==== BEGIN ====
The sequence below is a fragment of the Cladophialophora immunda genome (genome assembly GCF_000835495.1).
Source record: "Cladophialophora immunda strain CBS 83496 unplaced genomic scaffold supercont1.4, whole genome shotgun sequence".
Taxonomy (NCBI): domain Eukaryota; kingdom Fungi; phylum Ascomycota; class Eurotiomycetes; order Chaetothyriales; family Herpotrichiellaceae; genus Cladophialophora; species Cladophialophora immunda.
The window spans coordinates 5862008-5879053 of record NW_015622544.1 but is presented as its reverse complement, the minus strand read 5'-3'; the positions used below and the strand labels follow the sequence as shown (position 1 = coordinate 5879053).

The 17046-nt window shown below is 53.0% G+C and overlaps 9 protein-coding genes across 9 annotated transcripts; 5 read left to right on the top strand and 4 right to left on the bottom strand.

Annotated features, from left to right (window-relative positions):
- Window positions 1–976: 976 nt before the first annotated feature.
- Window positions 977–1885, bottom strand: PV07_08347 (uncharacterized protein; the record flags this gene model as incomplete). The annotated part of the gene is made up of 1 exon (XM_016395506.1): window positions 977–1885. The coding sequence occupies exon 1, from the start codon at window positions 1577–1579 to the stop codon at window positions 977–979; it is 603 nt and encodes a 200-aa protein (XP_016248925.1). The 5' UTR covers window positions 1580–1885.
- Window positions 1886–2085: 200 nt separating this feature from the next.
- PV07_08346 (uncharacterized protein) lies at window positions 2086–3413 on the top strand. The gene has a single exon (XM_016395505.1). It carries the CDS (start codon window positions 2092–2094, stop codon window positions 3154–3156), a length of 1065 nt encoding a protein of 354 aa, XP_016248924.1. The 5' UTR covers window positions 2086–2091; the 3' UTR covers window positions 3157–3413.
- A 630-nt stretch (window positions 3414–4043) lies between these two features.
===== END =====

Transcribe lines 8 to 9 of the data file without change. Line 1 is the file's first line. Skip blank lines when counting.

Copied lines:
- Window positions 977–1885, bottom strand: PV07_08347 (uncharacterized protein; the record flags this gene model as incomplete). The annotated part of the gene is made up of 1 exon (XM_016395506.1): window positions 977–1885. The coding sequence occupies exon 1, from the start codon at window positions 1577–1579 to the stop codon at window positions 977–979; it is 603 nt and encodes a 200-aa protein (XP_016248925.1). The 5' UTR covers window positions 1580–1885.
- Window positions 1886–2085: 200 nt separating this feature from the next.